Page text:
Halloween is almost upon us, and this year, more than any other year, there’s so much spooky queer TV to watch! So this week our TV Team is talking about how and why we like to be scared by TV and movies, and what’s the scariest teevee episode of film we’ve ever seen.
Horror has always been my favorite genre. I’m a very anxious person and something about having that anxiety externalized in a way that’s fun or cathartic has always really appealed to me. I like roller coasters too. How often is our fear so wonderfully contained? What a joy to be afraid of ghosts on a screen instead of ghosts from our past!
I love all types of horror. I love goofy slashers, I love psychological thrillers, I love haunted houses and gay vampires and movies that are smart in a stupid way and stupid in a smart way. The possibilities of the horror genre are vast and while those powers can certainly be used to other marginalized communities, they can also act as our greatest revenge.
Best and scariest are very different questions to me, because so few horror movies truly scare me. No one unsettles me like David Lynch and there are episodes of Twin Peaks that scare me more than any of my horror faves. But what really scares me most is true crime TV and I mostly avoid that — dwelling in the unfiltered cruelties of our world doesn’t satisfy what I’m really looking for from horror. But some of my horror faves that scare me in a good way? Unfortunately due to Roman Polanski being a rapist, I do sort of think Rosemary’s Baby is the pinnacle of the genre. But I also LOVE the Slumber Party Massacre trilogy (especially the second one), Good Manners, Raw, Get Out, Bunny Lake is Missing, Tom at the Farm, Ganja and Hess, Black Christmas, and the original Cat People.
Like Drew, I really do love all kinds of horror. Like Drew, I think I use horror as an escape mechanism. We’re all doing great!!!!!!!
While I do love all subgenres of horror (minus plotless torture shit), I most enjoy being emotionally devastated by horror. Like just take an axe to my heart! Jumpscares work for me in the sense that I WILL ABSOLUTELY JUMP AND PROBABLY SCREAM but they don’t work for me in terms of actually sticking with me. I suppose that’s the entire point of a jumpscare—a quick and ultimately fleeting fright. But I love the frights that sink into me, that stay with me long after I’ve watched them. And that tends to be the sad-horror stuff. The hauntings. The monstrous allegories for grief, loss, trauma, longing. The Haunting Of Hill House does this all perfectly in episode five, “The Bent-Neck Lady.” Other things I think do it well are: The Others, The Babadook, Stoker, Annihilation, Persona. Also, I definitely second Drew about the original Cat People.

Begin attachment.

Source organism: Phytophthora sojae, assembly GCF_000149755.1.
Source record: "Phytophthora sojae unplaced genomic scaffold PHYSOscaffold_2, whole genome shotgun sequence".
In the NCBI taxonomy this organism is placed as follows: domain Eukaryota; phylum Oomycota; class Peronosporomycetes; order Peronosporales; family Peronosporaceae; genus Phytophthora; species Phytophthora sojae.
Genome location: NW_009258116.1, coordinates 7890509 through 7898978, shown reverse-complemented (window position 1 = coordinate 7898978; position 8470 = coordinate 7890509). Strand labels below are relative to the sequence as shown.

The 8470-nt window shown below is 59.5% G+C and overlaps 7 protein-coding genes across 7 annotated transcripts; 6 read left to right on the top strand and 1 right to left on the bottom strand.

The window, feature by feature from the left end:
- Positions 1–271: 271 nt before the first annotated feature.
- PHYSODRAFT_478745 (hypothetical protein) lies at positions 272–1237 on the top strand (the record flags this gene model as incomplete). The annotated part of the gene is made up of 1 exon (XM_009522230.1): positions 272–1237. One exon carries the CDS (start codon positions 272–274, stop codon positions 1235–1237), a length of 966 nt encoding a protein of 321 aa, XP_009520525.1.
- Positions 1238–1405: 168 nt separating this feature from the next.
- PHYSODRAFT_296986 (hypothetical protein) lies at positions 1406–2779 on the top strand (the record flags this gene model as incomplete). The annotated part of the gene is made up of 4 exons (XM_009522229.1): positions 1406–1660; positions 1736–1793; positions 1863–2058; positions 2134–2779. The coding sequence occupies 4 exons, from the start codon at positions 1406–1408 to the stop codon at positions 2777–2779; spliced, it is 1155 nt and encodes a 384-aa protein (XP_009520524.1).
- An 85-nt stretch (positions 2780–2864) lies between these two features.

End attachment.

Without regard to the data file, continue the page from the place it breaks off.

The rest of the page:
So psychological thrillers and deeply unsettling stories with a female lead especially do it for me. But I also love The Classics that play all over television during October. And I love horror-camp and watch all of the Scream movies every year. I love Insidious despite its truly boring mythology. I love a haunted house narrative!!!! I love monster movies, too, especially vampires, doppelgangers, and zombies. I like sci-fi-horror, too.
It took me a while to figure out that I actually really enjoy horror, because I was for some reason scarred by the movie E.T. as a young child, which I was convinced was a scary movie and which prevented me from seeking out frights for A WHILE. But finally around the time of high school, I was like wait I actually love horror and especially love if I go to see a scary movie and one of the girls I’m friends with is so scared that she has to hold my hand ha ha ha!!
This is a really fun time for me to come in here, after two people who not only love horror but also are capable of writing such detailed love letters to the genre, for me to say: I HATE BEING SCARED BY MY MEDIA!
I don’t like to jump into a bowl of popcorn, I don’t like blood, I don’t like heart thumping music that plays or suspenseful thrillers that leave my heart in my throat. I don’t understand why anyone would intentionally sit down and then… scare themselves?? For what? No. Life is too short.
I think, just speaking for myself, a lot that probably has to do with the fact that I’m already an incredibly anxious person and where most people’s day-to-day lives are somewhere around a Level 3, my anxiety and nervous system just lives at a 7. The idea of taking that and intentionally subjecting it to even more of a rollercoaster is just so upsetting for me (my heart has increased pounding since I started writing this, in fact!)